Wednesday, September 26, 2007

A Righteous “Values Voter” Smackdown From One Of Their Own

Apparently I wasn’t the only one appalled by last week’s Values Voters Debate. Joe Murray, former staff attorney for the American Family Assn., which sponsored the debate, had some harsh words, too:
As an individual that has worked, and continues to work, in the arena of Christian rights, this author was shocked at the degree of political pandering carrying the banner of religious righteousness. From the very beginning, this debate was more hubris than humility.

Its website is topped with a large banner proclaiming Values Voters as "America's largest voting bloc" and its organizers, arguing Values Voters wield the power of the GOP nomination, predicted doom for those candidates failing to appear. This behavior has undermined the Christian faith and caused the bride of Christ to weep.

It is not coincidental that the road to Hell is paved with the best of intentions, thus while one hopes that conservative leaders, such as Don Wildmon, began their crusade motivated by morality, it appears that a number of them have been hypnotized by the siren song of the almighty dollar.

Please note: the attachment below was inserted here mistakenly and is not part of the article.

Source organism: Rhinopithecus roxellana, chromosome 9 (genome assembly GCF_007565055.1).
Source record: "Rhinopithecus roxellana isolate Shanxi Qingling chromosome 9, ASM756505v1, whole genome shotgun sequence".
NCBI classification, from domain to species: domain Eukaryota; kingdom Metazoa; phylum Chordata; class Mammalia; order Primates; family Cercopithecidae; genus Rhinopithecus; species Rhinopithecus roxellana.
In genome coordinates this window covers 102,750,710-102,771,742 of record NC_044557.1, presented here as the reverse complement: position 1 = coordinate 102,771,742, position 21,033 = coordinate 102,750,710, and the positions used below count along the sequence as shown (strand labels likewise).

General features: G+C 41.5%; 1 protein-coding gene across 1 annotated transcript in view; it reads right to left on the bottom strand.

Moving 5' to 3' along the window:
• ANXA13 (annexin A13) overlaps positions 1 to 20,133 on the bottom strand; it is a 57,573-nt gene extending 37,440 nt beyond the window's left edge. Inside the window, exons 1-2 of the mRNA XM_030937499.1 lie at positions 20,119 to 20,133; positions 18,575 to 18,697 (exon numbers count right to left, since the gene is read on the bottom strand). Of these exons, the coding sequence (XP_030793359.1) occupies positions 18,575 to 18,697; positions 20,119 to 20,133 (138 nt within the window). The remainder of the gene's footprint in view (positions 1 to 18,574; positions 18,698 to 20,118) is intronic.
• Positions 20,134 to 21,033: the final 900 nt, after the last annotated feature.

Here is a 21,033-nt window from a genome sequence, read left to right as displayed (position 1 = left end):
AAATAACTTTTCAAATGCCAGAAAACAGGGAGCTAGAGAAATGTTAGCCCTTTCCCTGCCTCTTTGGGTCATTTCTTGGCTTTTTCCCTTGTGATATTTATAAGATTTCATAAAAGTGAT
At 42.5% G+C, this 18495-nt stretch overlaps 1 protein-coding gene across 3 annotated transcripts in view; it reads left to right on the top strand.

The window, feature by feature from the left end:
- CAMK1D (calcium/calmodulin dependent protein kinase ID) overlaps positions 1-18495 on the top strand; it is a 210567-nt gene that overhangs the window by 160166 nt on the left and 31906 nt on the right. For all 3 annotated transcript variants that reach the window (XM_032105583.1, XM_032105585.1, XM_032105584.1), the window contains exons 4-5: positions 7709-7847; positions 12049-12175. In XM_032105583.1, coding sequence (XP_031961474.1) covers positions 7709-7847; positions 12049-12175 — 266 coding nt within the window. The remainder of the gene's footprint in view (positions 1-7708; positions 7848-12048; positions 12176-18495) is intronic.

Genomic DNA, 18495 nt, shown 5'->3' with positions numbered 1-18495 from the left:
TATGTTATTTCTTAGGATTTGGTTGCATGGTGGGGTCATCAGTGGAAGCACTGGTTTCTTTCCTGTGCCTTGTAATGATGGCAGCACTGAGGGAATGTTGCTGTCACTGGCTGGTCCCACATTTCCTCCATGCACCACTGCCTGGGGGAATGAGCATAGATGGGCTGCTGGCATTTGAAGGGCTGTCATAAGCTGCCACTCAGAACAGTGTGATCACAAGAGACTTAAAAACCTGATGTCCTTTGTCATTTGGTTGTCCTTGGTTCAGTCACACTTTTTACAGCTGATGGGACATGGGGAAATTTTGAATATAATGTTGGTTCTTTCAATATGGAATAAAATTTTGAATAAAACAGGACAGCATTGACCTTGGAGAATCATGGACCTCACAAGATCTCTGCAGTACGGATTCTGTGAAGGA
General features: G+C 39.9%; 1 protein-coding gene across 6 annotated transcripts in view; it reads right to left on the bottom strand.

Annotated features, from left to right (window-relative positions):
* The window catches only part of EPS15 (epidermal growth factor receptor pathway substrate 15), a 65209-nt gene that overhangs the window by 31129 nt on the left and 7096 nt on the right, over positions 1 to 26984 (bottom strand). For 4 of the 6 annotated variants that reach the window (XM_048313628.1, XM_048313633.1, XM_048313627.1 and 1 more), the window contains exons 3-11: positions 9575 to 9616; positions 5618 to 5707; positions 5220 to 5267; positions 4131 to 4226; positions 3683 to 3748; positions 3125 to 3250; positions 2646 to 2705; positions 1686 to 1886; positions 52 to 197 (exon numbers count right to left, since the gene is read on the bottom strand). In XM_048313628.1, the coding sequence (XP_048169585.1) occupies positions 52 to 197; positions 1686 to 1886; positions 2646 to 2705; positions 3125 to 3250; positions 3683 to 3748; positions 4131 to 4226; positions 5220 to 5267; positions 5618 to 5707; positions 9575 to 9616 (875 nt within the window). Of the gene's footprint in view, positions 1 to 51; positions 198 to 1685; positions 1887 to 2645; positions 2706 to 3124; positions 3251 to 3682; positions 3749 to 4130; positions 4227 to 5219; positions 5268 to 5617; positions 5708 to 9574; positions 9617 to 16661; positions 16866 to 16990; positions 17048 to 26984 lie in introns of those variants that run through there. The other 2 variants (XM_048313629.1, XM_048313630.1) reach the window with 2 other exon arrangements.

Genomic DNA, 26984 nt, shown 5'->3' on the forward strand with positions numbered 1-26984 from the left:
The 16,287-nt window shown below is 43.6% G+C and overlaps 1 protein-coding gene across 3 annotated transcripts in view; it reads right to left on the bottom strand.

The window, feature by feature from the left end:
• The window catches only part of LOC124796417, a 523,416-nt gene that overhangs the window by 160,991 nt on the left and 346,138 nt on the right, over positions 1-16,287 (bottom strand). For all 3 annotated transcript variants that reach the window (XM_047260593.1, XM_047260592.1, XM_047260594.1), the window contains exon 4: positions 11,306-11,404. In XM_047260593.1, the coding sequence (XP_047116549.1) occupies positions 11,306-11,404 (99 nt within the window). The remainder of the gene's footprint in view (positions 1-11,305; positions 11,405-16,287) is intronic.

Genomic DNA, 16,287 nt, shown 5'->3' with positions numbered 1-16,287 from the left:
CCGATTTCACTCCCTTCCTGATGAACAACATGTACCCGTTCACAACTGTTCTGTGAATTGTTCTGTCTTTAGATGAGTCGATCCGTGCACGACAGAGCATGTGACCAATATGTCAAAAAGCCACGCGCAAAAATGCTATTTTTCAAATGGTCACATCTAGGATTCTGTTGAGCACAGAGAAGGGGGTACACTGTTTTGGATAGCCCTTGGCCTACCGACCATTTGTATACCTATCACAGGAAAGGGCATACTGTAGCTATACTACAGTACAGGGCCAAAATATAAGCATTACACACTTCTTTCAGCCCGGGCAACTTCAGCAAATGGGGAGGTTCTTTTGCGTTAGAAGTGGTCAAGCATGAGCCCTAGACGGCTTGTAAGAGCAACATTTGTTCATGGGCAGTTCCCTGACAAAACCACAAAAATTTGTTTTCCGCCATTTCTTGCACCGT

Christian activism has become a lucrative business. According to its 990 form, the AFA took in millions. Arguably, such revenue was made possible by sending out "Action Alerts" warning homosexuals will throw Christians in jail under the hate crimes bill. Such rhetoric is misleading at best, dishonest at worse.

How does one protect Christianity? Send money. Call it cash-back Christianity, and the VVD was no different.

The VVD had an opportunity to restore sanity to Christian public activism, but it quickly became a political sideshow to see which candidate was the political Christian of choice.

The result? A conservative carnival.

This strong indictment of modern Christian activism touched on all the major points that have disgusted me about the “family values” crowd. For a complete look at what Murray calls their “crimes against Christianity,” read the entire piece. It’s powerful stuff.

(h/t, AmericaBlog.)